While it may sound odd to say, a warm winter may have a significant positive impact on this year’s Little River Days.
Christian County Public Schools only called off school one time last year during the winter, meaning school will already be out when Little River Days begins in downtown Hopkinsville Thursday, May 17th.
City Recreation Department Director Gary McIntyre says students being able to attend during the day each day should have a positive impact.
That fact combined with an action-packed four days should spell a great festival, if the weather cooperates.
Little River Days runs from 10am to 10pm Thursday and Friday, 8am until late in the evening Saturday and noon until 10pm Sunday.
Hopkinsville Police arrested a man wanted on outstanding warrants yesterday morning, but not until after a foot chase.
The arrest card says officers had reason to believe 37-year old Rickey Wimberly of Hopkinsville was in the area of 162 Vine Street just before noon yesterday.
As they arrived, they found Wimberly sitting on the front porch of the residence and he allegedly ran toward the back of the house when he saw the cruiser. A pursuit on foot crossed Younglove, Hayes and East 1st Streets before Wimberly was finally arrested behind 712 East 1st.
Wimberly was arrested on a warrant for failure to appear and was also charged with fleeing from police.
The Hopkinsville-Christian County Ambulance Board approved a tentative budget at its meeting this afternoon.
Deputy Chief Eric Bleidt says the 2.8 million dollar spending plan is fiscally sound and he believes it serves the best interest of Christian County tax payers. Deputy Chief Bleidt says there are line items in the budget to purchase medical equipment and another ambulance.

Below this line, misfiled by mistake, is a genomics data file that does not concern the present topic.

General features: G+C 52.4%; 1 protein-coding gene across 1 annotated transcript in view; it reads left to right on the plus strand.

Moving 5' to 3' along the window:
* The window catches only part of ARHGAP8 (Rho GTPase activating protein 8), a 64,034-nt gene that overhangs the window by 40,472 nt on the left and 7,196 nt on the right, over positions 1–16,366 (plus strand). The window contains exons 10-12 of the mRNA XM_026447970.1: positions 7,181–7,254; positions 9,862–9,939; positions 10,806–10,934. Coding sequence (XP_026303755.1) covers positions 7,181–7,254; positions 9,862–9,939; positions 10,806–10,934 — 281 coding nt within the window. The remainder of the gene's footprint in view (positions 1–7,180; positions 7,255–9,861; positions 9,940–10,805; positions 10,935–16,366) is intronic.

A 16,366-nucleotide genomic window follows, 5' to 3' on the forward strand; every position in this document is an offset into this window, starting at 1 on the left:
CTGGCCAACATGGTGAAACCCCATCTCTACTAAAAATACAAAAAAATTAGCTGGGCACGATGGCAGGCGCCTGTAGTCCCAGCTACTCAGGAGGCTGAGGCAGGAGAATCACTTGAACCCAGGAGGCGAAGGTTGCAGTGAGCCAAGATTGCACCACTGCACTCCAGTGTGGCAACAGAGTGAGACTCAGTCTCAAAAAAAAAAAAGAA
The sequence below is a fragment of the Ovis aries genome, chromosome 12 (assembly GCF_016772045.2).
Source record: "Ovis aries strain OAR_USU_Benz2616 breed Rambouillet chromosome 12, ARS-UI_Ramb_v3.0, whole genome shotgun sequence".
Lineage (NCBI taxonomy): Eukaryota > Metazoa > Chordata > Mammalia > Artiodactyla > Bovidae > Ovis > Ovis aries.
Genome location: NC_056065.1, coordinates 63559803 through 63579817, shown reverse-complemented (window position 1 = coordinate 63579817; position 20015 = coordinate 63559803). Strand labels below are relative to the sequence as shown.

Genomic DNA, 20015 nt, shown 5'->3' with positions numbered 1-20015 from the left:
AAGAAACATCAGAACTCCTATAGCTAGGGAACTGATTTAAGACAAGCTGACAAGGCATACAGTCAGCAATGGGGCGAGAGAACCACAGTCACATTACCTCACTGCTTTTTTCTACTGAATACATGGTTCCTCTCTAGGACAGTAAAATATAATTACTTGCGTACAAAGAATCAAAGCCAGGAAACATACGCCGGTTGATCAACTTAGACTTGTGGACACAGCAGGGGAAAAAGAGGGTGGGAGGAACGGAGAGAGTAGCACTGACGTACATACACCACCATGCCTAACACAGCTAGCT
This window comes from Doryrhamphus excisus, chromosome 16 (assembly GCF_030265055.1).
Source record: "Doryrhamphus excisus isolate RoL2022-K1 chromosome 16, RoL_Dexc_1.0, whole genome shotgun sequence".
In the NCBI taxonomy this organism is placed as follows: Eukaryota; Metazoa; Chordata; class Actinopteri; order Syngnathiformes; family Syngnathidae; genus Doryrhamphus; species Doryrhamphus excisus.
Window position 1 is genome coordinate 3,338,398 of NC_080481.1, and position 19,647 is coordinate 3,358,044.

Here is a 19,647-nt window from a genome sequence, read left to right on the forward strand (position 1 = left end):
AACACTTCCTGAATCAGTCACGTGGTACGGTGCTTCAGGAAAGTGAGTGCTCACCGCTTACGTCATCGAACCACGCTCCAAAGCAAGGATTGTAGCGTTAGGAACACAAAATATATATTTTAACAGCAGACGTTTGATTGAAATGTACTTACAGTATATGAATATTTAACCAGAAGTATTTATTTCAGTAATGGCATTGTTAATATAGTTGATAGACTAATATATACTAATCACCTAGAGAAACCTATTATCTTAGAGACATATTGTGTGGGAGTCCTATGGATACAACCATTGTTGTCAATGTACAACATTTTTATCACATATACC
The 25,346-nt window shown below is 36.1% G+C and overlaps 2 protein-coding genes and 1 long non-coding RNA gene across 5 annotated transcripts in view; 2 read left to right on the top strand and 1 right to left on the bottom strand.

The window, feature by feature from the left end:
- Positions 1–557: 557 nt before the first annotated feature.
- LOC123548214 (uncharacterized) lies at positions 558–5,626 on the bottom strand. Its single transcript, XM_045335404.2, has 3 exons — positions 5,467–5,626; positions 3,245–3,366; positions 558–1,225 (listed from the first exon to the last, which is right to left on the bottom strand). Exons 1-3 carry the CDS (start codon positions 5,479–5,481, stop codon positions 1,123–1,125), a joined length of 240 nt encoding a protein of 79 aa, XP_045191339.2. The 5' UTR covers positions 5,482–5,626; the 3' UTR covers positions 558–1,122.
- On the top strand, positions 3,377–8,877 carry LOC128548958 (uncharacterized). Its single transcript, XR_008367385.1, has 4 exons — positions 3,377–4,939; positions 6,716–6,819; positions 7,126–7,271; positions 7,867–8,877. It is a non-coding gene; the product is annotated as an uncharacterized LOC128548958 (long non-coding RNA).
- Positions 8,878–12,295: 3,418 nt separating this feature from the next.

The tentative budget would also allow the hiring of six new employees, according to Bleidt.
Final approval of the budget could come at next month’s meeting. The board also approved a routine budget amendment to the current year spending plan to account for fuel costs and other minor items.
Fort Campbell soldier Brent Burke will spend the rest of his life behind bars.
He was found guilty in military court on charges connected to the deaths of his estranged wife and her former mother-in-law.
Burke had been tried four times in civilian court, but each case ended in either a mistrial or hung jury. Tracy Burke and Karen Comer were found dead at a Hardin County home in 2007. The jury returned the verdict after just three hours of deliberations. He was sentenced to life without parole on the two premeditated murder counts.